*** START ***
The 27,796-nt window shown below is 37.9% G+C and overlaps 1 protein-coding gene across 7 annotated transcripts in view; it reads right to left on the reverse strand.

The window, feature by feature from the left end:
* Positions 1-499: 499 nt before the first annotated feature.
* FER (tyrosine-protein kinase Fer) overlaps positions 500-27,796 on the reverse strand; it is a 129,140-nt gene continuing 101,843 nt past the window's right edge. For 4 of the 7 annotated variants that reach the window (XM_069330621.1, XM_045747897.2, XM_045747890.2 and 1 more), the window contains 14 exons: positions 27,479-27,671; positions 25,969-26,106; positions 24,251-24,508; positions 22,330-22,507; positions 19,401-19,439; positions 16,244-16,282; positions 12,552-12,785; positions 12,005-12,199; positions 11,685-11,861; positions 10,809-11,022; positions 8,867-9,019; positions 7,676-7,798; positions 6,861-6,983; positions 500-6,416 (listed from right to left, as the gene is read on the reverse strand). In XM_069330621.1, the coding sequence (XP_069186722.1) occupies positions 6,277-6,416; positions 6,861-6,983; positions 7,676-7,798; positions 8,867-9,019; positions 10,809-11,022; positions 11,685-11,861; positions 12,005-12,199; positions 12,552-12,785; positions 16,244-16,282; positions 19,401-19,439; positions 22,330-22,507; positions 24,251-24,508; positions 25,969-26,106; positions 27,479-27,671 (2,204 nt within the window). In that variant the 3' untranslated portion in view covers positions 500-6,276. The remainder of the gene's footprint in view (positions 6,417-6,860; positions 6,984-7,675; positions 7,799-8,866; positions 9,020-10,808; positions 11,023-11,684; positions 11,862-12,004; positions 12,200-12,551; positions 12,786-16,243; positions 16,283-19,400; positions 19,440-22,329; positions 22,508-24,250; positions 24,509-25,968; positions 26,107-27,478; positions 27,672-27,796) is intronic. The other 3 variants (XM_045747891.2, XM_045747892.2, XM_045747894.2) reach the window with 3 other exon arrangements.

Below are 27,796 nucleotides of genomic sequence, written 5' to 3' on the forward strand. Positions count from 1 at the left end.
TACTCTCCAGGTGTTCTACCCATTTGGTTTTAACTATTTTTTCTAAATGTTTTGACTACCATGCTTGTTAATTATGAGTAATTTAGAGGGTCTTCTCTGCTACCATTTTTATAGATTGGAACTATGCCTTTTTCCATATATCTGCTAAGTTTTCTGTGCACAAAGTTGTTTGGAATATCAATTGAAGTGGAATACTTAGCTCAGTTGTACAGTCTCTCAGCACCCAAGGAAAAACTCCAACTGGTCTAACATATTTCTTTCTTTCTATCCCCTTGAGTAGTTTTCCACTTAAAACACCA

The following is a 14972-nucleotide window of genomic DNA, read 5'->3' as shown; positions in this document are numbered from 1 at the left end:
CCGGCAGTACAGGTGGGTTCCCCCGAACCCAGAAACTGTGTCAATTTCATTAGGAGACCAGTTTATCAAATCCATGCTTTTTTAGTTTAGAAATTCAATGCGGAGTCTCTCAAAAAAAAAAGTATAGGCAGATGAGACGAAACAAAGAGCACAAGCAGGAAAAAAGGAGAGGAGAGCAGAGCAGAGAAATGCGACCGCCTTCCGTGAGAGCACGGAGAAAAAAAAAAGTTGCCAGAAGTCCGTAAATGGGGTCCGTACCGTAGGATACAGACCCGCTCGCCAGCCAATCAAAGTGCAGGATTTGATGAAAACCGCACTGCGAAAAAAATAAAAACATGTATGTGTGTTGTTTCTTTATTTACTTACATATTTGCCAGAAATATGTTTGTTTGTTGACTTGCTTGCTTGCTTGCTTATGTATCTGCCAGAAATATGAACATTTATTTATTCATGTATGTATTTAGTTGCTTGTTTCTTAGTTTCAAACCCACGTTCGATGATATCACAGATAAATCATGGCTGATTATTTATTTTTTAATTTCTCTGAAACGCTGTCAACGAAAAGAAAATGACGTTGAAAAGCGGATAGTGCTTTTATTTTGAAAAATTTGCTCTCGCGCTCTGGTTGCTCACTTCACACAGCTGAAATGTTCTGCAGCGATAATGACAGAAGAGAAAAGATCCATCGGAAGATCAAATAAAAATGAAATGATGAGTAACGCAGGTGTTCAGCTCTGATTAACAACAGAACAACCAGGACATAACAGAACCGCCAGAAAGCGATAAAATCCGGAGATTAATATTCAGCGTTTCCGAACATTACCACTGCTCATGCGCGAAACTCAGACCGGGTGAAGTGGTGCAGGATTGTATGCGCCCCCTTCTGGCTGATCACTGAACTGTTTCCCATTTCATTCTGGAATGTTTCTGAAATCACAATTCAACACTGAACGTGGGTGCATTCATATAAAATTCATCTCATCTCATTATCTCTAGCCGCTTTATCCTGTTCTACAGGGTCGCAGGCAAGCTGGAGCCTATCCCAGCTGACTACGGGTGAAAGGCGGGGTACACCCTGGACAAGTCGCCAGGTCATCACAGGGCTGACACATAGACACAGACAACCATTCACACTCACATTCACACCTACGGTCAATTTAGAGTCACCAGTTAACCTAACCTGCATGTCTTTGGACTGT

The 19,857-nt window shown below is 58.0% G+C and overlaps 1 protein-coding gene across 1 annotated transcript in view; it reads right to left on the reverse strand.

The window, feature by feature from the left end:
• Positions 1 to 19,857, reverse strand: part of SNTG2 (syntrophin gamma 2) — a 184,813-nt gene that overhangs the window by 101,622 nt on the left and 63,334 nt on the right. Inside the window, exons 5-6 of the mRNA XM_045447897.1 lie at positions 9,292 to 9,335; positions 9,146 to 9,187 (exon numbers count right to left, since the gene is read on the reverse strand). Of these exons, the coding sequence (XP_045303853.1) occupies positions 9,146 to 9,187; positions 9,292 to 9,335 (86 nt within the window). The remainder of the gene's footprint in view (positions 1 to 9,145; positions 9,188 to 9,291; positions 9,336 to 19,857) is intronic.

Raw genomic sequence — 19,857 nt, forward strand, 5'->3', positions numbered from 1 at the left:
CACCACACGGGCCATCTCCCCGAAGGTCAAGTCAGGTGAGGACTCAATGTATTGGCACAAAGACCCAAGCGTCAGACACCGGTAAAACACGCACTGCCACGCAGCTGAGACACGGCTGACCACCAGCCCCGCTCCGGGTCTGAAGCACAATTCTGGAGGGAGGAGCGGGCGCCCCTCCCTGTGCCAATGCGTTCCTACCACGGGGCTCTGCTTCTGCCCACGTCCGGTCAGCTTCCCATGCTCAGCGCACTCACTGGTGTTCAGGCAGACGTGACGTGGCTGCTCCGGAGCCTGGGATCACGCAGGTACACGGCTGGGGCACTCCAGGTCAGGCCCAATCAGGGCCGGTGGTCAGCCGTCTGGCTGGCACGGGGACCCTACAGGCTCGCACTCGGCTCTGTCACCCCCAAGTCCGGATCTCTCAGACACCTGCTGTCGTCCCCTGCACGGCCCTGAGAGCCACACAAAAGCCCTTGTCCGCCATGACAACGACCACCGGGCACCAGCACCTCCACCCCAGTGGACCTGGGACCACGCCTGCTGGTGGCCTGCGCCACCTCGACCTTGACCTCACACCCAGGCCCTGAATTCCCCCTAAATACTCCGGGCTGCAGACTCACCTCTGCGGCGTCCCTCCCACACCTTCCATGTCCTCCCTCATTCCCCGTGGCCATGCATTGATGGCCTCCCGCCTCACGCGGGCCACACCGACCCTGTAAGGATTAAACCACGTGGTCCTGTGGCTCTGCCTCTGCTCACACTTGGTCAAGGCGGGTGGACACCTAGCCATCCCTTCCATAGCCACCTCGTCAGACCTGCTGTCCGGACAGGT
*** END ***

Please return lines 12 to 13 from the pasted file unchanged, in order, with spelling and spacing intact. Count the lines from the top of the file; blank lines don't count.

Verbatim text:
Raw genomic sequence — 19,857 nt, forward strand, 5'->3', positions numbered from 1 at the left:
CACCACACGGGCCATCTCCCCGAAGGTCAAGTCAGGTGAGGACTCAATGTATTGGCACAAAGACCCAAGCGTCAGACACCGGTAAAACACGCACTGCCACGCAGCTGAGACACGGCTGACCACCAGCCCCGCTCCGGGTCTGAAGCACAATTCTGGAGGGAGGAGCGGGCGCCCCTCCCTGTGCCAATGCGTTCCTACCACGGGGCTCTGCTTCTGCCCACGTCCGGTCAGCTTCCCATGCTCAGCGCACTCACTGGTGTTCAGGCAGACGTGACGTGGCTGCTCCGGAGCCTGGGATCACGCAGGTACACGGCTGGGGCACTCCAGGTCAGGCCCAATCAGGGCCGGTGGTCAGCCGTCTGGCTGGCACGGGGACCCTACAGGCTCGCACTCGGCTCTGTCACCCCCAAGTCCGGATCTCTCAGACACCTGCTGTCGTCCCCTGCACGGCCCTGAGAGCCACACAAAAGCCCTTGTCCGCCATGACAACGACCACCGGGCACCAGCACCTCCACCCCAGTGGACCTGGGACCACGCCTGCTGGTGGCCTGCGCCACCTCGACCTTGACCTCACACCCAGGCCCTGAATTCCCCCTAAATACTCCGGGCTGCAGACTCACCTCTGCGGCGTCCCTCCCACACCTTCCATGTCCTCCCTCATTCCCCGTGGCCATGCATTGATGGCCTCCCGCCTCACGCGGGCCACACCGACCCTGTAAGGATTAAACCACGTGGTCCTGTGGCTCTGCCTCTGCTCACACTTGGTCAAGGCGGGTGGACACCTAGCCATCCCTTCCATAGCCACCTCGTCAGACCTGCTGTCCGGACAGGT